Locals on board with anti-plastic campaign
  • | VNS | August 12, 2018 12:00 PM
Of the 23 people that I have had a discussion with on reducing plastic usage, 20 recognised that excessive plastic consumption is a major problem, and some of them have actually taken action to curb consumers’ habit of using disposable plastic straws and bags. 

This put a smile on my face as more fish are being saved! This may sound superficial, yet a significant amount of non-recycled plastic waste ending up in the ocean threatens the natural habitat of numerous marine animals every year. 

Plastic, though being an incredibly affordable and useful material, is composed of major toxic pollutants.

As it does not biodegrade, it just sits and accumulates, causing water, air and land pollution.

According to an article in Forbes magazine, Vietnam is one of five countries generating the most ocean waste, dumping about 1.8 million tonnes of trash every year.

China, Indonesia, Philippines, Thailand and Vietnam are responsible for dumping more plastic into the ocean than the rest of the world combined, the article says.

“I had never realised plastic was one of the greatest environmental challenges facing the world until I saw a photo which captured how much plastic was found in a whale’s stomach. It has haunted me ever since,” my friend Jun Vũ told me.

“It’s sad how marine animals are starving as they find nothing to eat but plastic waste,” he said.

Minh Anh, another friend of mine, saw a video of a sea turtle with a plastic straw sticking out of its nostril.

She said that she could feel its pain and that straws were not harmless as they look.

“Though I’ve always been environmentally conscious, I haven’t acted as seriously as I thought. I haven’t always refused plastic bags and I ignored my friends when they asked for plastic bags to share their goods when they visited the supermarket,” she added.

I appreciate people’s awareness, but this answer has sparked a concern that among us, how many people actually do something for the environment?

Tuấn Đức, another friend of mine, said that many of his friends, though, had adopted the beliefs of the anti-straw movement and bought alternative solutions like reusable bamboo, stainless steel, and glass straws. But he said they quit using them after two weeks.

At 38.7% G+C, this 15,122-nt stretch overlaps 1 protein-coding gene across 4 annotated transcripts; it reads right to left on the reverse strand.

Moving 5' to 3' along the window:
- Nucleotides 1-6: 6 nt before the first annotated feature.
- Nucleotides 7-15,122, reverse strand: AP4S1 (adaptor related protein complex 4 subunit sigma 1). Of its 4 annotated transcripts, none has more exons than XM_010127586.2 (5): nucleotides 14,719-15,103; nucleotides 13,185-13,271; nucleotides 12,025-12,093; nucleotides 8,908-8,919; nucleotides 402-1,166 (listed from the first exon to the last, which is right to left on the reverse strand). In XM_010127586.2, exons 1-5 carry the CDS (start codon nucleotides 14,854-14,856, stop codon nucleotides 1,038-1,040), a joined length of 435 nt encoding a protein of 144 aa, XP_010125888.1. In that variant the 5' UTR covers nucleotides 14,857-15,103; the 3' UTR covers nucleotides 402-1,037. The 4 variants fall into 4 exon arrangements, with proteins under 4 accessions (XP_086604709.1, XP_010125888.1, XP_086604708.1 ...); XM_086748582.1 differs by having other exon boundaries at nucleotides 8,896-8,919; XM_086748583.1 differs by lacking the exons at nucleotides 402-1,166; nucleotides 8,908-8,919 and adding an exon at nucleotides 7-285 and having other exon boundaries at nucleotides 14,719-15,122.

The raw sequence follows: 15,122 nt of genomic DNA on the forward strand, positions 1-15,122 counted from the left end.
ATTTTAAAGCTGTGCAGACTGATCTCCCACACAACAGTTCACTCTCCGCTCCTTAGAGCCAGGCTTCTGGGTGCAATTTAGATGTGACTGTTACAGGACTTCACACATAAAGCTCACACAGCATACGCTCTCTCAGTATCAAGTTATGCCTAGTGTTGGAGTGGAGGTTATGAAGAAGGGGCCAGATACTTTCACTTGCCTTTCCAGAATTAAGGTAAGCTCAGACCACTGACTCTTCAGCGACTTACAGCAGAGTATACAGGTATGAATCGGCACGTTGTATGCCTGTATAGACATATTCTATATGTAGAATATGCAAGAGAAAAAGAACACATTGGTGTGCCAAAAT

“It requires a lot of effort to bring along a straw and wash it each time after we finish using it, not to mention that not everywhere has a sink,” Đức said, adding that his friends tend to lose their straws after three days.

“I’m still bringing my own straw, but to be honest, straw elimination is not an optimal solution, especially when people are so used to taking straws and straws are conveniently offered everywhere,” he said.

I agreed with Đức and believed that the plastic straw elimination movement should start at the places that produce or carry them.

In a recent news release, Starbucks, one of the world’s largest coffee giants, claimed that it would eliminate plastic straws in more than 28,000 company-operated and licensed stores by 2020.

“Starbucks has designed, developed and manufactured a strawless lid, which will become the standard for all iced coffee, tea and espresso beverages,” it said.

Straws made of paper or compostable plastic would be available upon request, it added.

“This, of course, can’t tackle the whole global situation but at least we saw some efforts from an enormous firm, which can probably inspire local coffee chains to catch on,” Đức said.

In Vietnam, particularly in HCM City, I’ve seen some restaurants and coffee shops, mostly owned by young entrepreneurs or foreigners, work hard to reduce their plastic footprint.

The Organik House, Marou Maison, Quán Bụi and Cục Gạch Quán are some notable examples.

“I admitted that I couldn’t refuse plastic straws but I try to bring along my canvas tote all the time,” Minh Anh said.

Bravo, Minh Anh! A canvas tote can be used to replace plastic bags and also counts as a practical solution to cut down on plastic consumption.

I am also a great fan of canvas totes and I have a great collection of them, which come in different colours and designs to match my outfits.

A canvas tote is a great alternative to a plastic bag as it is not only reusable but also fashionable and easy to carry every day!

“These days, plastic totes are also trendy! Though they’re plastic, they can be used for a long time,” Minh Anh said.

All in all, people have different ways of going plastic-free.

I feel so glad that the anti-plastic movement has reached more and more city locals, at least people I know, via both word-of-mouth and professional educational campaigns.

Some weeks ago, a large banner that said (loosely translated) “Please be considerate of your plastic consumption” could be seen in Takashimaya shopping mall downtown, while many local shops like The Craft House have started selling bamboo straws, displaying a similar message of saving the environment, right on their shelves.

I’m quite positive about the future.

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